A few months ago, I discovered an IP address in the list of referrers to my blog that linked to a private legal investigative firm in Ohio.
It struck me as odd, but I told myself that I was being paranoid and soon forgot about it.
This Sunday, the IP address showed up again. I posted two blog posts about Dr. Marzano over the weekend, and each seemed to have hit a nerve with teachers around the country. Very quickly, they garnered about 20,000 views.
This time, I wondered aloud if I should be worried about the IP address. Some said yes, others said no. One friend speculated that the firm may have been hired to build a libel case against me. Another wondered if perhaps they were “blog-chasers,” looking to gather clients by sending posts to high-profile individuals.
The following day, an email from Dr. Marzano was waiting in my inbox.
Dear Ms. Talmage,
Someone sent your recent blog post to me. I assume you know that while you may state your opinions quite freely, false statements about people that are damaging to their reputation are considered slander. In the blog post I read you have a number of such statements about me. For example, it is false that I have never been a teacher. I was a high school teacher and coach. It is also false that I was paid $6,000,000 by the Detroit public schools. I did make a brief one-day presentation for them a while back but the honorarium fee I was paid had three less zeroes than you report. Please be advised that I will monitor your blog for false statements about me or my organization and take legal action if they continue.
Did Buckeye Legal Investigations send it to him? The timing sure makes me wonder.
Here is how I replied:
Dear Dr. Marzano,
Thank you for your email. It is not my intent to slander you, but rather to give voice to the many concerns that teachers around our country have right now about how and where our district resources are going, and how we are being treated as professionals. I wonder if you would answer two questions for me: When and where did you teach, and for how long? Is this article giving false information? It is where I learned of the 6 million dollar contract. Thank you, Emily
I also wrote to the Detroit news station to ask if they could confirm the contract. A reporter wrote back right away to tell me that she had obtained the contract through a Freedom of Information Act request, and would send me a copy.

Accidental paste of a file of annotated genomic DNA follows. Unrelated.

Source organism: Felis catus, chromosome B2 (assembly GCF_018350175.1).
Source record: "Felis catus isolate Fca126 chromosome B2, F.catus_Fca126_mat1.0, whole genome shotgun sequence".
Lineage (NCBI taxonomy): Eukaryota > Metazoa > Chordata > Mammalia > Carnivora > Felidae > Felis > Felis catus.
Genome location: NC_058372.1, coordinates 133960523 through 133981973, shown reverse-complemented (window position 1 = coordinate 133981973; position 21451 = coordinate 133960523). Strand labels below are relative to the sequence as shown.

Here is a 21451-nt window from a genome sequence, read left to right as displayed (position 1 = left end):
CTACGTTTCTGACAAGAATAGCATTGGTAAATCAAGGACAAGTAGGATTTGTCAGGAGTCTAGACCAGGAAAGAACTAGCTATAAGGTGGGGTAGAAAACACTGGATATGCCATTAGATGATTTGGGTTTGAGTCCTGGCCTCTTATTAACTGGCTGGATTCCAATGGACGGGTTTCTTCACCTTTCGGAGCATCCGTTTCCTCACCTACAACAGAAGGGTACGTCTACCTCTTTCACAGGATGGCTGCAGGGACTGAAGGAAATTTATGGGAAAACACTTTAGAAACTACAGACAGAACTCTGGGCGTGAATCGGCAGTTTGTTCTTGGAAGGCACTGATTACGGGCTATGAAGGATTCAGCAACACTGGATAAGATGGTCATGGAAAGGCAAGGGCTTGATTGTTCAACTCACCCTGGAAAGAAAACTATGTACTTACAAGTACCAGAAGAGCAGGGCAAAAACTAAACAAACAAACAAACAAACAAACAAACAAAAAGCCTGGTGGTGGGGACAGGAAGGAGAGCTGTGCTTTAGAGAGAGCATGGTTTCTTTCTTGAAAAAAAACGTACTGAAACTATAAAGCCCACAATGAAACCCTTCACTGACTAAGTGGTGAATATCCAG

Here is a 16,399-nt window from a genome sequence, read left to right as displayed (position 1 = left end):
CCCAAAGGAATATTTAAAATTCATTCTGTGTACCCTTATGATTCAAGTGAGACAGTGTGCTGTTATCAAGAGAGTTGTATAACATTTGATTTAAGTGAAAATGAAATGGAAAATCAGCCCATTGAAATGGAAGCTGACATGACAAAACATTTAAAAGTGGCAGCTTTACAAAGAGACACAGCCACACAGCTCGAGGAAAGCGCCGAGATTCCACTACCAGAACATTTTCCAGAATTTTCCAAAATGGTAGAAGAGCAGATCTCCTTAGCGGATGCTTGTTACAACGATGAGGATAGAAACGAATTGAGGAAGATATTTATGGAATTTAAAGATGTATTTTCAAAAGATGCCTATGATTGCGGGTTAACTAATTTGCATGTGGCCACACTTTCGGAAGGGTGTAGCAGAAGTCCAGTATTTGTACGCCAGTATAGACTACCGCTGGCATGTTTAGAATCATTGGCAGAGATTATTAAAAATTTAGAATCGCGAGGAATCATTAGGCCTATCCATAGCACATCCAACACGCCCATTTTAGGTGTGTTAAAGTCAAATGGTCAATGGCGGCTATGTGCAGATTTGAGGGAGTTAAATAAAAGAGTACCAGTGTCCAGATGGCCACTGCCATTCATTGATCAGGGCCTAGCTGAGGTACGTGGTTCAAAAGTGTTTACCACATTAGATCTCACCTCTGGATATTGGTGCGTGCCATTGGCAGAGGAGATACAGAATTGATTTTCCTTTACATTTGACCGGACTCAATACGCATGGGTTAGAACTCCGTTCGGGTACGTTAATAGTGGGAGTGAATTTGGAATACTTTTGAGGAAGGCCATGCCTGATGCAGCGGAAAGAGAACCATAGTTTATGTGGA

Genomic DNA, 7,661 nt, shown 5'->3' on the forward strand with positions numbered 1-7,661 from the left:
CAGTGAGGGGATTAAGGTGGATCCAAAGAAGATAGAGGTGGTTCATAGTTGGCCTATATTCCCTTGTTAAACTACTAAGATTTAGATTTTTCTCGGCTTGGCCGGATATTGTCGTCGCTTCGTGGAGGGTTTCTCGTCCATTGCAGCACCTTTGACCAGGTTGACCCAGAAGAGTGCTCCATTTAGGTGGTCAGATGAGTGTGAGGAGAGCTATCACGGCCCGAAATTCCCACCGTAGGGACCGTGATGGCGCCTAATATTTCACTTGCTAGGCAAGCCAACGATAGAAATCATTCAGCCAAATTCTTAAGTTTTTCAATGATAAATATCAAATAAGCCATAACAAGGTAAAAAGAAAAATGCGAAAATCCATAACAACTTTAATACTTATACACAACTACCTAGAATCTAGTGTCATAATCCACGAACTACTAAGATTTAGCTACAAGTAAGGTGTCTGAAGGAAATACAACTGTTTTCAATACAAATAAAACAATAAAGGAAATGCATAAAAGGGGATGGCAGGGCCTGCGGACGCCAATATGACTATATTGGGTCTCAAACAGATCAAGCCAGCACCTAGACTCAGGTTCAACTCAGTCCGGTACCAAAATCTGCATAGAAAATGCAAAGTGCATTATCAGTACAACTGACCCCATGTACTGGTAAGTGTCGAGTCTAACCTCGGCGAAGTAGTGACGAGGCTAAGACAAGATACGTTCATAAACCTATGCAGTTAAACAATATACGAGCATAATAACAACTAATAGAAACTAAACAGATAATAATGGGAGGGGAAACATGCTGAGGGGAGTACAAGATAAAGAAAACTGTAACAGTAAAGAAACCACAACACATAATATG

Dr. Marzano wrote back very quickly. Here is what he said about his teaching experience:
My personal classroom experience was in New York and in Seattle from the late 60s to the mid-70s, primarily at the high school level (with a brief undergrad stint at the elementary level in Milwaukee).
I was, of course, asking for more specific information. So I kept digging, and eventually found a copy of his CV embedded within an award application, showing that he taught in a New York City public school from 1967-1968 prior to graduating from Iona College in ’68, and then spent three years as Chair of the English Department at an all-boys Catholic school in Seattle.
My apologies, Dr. Marzano. I stand corrected.
As for the Detroit contract, here is what he wrote:
I believe they are using my system for teacher development. I also believe the district has contracted with Learning Sciences International. That is not my company, but they do use much of intellectual property. I can’t imagine that they received a $6,000,000 contract, but if they did, such money does come back to me. My guess is that classroom teachers know the name Marzano is associated with the strategies and made inferences from there. Your link is the first I’ve seen of that story, and I’m going to look into it immediately.
Learning Sciences International, located in West Palm Beach, Florida along with Marzano Research and Learning Sciences Marzano, owns the copyright to Marzano’s iObservation, and is the official provider the Marzano Teacher Evaluation Model.
Below are the contracts that were sent to me by Kimberly Russell of WXYZ in Detroit:
Over the course of the 2015-2016 school year, Detroit Public Schools agreed to pay Learning Sciences International a total of $5,626,388. An additional $497,114 was paid in 2014.
Across the country, parents and teachers are growing angrier at the disconnect between the real needs of school districts and how funds are being spent. In the case above, the money would have been enough to pay at least 22 teachers for five full years.
Instead, students in Detroit are now attending classes with 40-50 students, while teachers are wrestling with a development program that many feel is interfering with their ability to teach.
Is this Darnell Earley’s fault for signing the contracts? Is it Marzano’s fault for marketing expensive teacher development programs to districts seeking to comply with current policies? Or is it all just another sign of the harm being caused by the current corporate takeover of our public schools?
Probably all three.
There is, however, no question the time has come to ask teachers and students in Detroit what they could truly use in their classrooms.